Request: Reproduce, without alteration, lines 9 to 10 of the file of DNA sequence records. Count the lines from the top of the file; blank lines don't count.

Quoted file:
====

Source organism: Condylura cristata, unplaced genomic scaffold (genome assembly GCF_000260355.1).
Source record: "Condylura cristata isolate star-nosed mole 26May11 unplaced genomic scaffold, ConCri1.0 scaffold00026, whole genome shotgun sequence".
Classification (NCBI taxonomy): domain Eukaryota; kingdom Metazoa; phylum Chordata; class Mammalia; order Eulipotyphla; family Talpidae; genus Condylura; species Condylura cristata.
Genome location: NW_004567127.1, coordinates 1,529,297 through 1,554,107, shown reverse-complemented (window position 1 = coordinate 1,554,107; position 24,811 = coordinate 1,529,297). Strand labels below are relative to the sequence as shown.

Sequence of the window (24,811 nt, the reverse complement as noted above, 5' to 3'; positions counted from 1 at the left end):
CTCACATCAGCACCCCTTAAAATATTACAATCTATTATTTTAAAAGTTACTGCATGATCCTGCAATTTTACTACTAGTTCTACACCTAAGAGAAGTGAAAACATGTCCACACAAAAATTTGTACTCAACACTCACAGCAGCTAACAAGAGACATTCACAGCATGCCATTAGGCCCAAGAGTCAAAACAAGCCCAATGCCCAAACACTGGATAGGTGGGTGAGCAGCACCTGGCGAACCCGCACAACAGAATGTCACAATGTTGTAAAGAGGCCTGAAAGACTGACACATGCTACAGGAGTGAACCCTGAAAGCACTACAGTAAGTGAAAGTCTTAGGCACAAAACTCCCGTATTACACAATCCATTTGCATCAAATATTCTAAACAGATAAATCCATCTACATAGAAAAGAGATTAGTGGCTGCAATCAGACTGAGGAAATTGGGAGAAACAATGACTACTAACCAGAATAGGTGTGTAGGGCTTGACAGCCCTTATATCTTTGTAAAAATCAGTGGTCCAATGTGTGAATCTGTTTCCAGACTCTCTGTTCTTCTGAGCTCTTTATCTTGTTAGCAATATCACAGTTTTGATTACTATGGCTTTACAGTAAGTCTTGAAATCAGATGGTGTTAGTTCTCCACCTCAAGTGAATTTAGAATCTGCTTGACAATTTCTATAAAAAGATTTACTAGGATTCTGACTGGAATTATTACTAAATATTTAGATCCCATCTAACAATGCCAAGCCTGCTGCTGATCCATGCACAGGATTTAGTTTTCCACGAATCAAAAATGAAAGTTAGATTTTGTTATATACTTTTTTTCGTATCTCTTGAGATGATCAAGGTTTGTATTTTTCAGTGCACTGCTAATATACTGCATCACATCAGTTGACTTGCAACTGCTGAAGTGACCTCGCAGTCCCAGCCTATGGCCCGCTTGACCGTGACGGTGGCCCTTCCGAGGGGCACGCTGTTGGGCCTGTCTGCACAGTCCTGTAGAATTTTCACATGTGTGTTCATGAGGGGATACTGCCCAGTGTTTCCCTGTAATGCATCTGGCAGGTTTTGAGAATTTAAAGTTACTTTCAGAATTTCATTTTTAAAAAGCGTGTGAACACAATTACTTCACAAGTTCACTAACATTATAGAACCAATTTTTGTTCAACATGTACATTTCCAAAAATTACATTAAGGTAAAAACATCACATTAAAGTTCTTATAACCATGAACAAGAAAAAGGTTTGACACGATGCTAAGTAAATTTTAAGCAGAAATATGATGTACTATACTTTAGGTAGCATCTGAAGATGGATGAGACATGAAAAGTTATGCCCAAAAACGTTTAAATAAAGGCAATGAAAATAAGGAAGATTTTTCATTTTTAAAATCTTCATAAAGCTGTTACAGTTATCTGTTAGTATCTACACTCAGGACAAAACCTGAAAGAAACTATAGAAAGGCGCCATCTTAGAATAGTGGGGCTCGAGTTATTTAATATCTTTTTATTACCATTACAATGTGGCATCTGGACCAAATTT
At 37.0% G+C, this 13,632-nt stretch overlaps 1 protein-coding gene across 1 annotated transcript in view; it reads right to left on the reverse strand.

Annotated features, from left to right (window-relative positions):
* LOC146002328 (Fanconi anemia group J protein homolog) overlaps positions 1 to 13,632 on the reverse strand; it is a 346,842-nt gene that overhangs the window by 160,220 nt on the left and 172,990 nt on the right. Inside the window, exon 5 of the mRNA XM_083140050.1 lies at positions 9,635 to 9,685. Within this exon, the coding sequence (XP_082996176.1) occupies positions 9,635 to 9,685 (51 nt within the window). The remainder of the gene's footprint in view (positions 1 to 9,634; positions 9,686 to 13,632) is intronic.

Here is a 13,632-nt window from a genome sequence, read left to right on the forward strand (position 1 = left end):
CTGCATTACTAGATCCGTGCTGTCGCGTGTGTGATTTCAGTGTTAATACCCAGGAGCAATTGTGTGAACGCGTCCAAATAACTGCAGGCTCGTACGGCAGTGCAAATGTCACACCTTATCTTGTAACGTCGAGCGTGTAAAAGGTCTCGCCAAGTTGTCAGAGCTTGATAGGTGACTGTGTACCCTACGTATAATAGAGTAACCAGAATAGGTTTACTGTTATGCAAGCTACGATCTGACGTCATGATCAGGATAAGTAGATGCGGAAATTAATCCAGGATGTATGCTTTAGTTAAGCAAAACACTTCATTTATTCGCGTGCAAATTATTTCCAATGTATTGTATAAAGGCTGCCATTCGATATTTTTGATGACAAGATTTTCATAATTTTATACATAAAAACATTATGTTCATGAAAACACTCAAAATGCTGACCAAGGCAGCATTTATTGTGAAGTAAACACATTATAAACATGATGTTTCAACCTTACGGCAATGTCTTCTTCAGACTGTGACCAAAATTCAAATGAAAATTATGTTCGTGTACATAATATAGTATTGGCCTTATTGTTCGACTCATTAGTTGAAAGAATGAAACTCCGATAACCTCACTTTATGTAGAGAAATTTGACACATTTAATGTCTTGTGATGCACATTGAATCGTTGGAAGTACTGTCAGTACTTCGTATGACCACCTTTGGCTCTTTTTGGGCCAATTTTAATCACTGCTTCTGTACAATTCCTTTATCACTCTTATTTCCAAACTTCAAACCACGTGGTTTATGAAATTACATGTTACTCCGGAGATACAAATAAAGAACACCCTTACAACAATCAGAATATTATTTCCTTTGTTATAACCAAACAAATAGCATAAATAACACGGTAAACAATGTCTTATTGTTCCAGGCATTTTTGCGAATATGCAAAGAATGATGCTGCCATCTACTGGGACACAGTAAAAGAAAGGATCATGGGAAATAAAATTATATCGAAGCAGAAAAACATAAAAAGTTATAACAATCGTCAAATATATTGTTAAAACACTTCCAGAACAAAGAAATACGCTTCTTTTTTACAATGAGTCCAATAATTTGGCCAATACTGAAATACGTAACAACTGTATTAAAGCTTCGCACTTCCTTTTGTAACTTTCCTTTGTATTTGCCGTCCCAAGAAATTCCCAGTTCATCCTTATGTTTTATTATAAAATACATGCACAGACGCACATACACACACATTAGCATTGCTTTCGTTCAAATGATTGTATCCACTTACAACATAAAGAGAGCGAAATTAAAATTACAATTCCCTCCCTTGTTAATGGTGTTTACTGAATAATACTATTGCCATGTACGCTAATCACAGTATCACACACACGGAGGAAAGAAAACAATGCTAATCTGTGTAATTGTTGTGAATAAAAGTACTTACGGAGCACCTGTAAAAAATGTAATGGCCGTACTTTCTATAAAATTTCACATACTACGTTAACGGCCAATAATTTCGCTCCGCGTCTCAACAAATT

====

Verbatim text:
* LOC146002328 (Fanconi anemia group J protein homolog) overlaps positions 1 to 13,632 on the reverse strand; it is a 346,842-nt gene that overhangs the window by 160,220 nt on the left and 172,990 nt on the right. Inside the window, exon 5 of the mRNA XM_083140050.1 lies at positions 9,635 to 9,685. Within this exon, the coding sequence (XP_082996176.1) occupies positions 9,635 to 9,685 (51 nt within the window). The remainder of the gene's footprint in view (positions 1 to 9,634; positions 9,686 to 13,632) is intronic.

Here is a 13,632-nt window from a genome sequence, read left to right on the forward strand (position 1 = left end):